Editing on the cheap

     Well hello there.  It’s been well over a week so far since my last blog.  Which in blogger land, is usually something like a year away if you don’t keep up with it.  It’s like a celebrity who dodges the spotlight until their star power fades from view.  So, here at last, is my latest blog.  I suppose my last one was something of a frustrated rant.  But I felt kinda stupid about some stuff at the time, so I lashed out in anger.  I suppose it’s one thing to have your work ripped apart before your very eyes and realize it’s for your own good, but another to just get dogged on for grammatical errors that I’m sure most English majors probably pull their teeth out over.  But, the past is the past, and I soldier onward towards my writing and finding my audience.  

     And so the topic for my blog today is…editing…specifically…on the cheap.  The harsh truth about writing for a mass audience is the fact that so few get accepted no matter how many query letters they send out.  And sometimes this can end in tragedy as what happened to John Kennedy Toole.  If you’ve never heard of him, he was an American author who committed suicide after suffering through such a plethora of rejection letters, that he ended it all out of depression.  So for many would be writers, the introduction of the e-book has been a godsend to circumvent that elusive ivory tower of the publishing world.  The only problem, is the amount of work out there that badly needs a good publishing editor to sort out not only the grammatical mistakes, but also maybe throw out some suggestions as far as story and character development are concerned.  So the solution?  Hire your own editor of course!  Plenty of indie authors have and continue to do just that.  The only problem?  The cost.  Many of the more decent and above editors can easily command a salary in the thousands for a contract that would help with the amateurs among us.  So if you’re broke like I am, then what to do?  

     Well, you could do nothing.  You could just edit to the best of your ability and god help you, your work is well written enough to not work about such trivial problems.  But more realistically, you probably need some more professional guidance.  One solution I’ve came across is manuscript editing software.  Or what is more commonly known as autocrit.  Supposedly, this software is great at not only grammar, but also slow pacing, cliches of all types, and overall just a better, more tight story.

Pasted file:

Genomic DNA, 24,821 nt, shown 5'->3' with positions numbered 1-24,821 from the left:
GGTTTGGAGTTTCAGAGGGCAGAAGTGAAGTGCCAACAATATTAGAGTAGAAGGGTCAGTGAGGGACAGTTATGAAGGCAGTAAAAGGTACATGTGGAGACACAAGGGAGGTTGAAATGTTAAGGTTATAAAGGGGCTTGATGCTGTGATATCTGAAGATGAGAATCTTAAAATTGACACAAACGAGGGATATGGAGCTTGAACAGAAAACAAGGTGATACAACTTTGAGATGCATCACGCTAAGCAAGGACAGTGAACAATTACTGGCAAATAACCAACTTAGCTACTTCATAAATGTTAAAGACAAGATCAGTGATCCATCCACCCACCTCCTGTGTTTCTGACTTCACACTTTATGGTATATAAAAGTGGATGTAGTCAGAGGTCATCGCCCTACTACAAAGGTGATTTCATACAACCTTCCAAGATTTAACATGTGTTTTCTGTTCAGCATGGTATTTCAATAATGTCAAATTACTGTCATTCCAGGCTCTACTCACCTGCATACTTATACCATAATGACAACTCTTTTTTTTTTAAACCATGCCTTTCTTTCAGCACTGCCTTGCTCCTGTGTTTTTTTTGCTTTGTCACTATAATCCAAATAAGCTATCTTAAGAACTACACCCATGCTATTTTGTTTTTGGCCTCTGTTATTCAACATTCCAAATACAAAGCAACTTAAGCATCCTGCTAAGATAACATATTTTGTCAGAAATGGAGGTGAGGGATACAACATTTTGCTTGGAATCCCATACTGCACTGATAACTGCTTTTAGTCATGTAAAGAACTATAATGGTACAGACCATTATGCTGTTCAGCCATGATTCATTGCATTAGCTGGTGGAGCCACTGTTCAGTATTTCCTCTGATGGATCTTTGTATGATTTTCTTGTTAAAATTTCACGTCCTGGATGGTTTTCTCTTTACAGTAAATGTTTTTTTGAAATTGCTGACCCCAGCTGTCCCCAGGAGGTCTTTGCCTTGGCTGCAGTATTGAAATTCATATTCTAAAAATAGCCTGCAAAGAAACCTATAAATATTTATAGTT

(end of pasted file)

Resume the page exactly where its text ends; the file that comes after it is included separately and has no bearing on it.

Since WordPress isn’t giving me the option to uplink this for some reason, the web address is just above in case you are wondering.  I’ve never tried the software out myself, as I’m still deep in third draft territory, but after I’m done, I’ll probably give it a whirl and see what affects it has on my fourth.  Any thoughts or opinions on this one dear reader?  




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2 responses to “Editing on the cheap

  1. Nina Kaytel

    I view editing software like cheat codes in a video game, you are sidestepping the entire process — taking a shortcut — it is good once, you get down to the final line edit before submission, but not before. Betas, CPs — that is our job and theirs, to aid the fell writer.

  2. Thank you for your candid honesty Nina. I suppose it’s hard to really know how that editing is construed. For example, I’ve known writers who have gotten the advice of an editor before, and nothing constructive really came from that. Of course there is the actual quality of the editor to take into consideration.

    As far as beta writers are concerned, I’m going to look into that hopefully by the end of the year. If I have to pay for that, then so be it. I would rather just have a more refreshing honesty and not rely on the ambiguous opinion of fellow writers who may be offended by content, or just plain hateful of other writers struggling. It’s life’s most harshest lesson I’ve learned so far that no matter how good your writing is, there are plenty who just want to drag you back into the mud where their bitterness lies.

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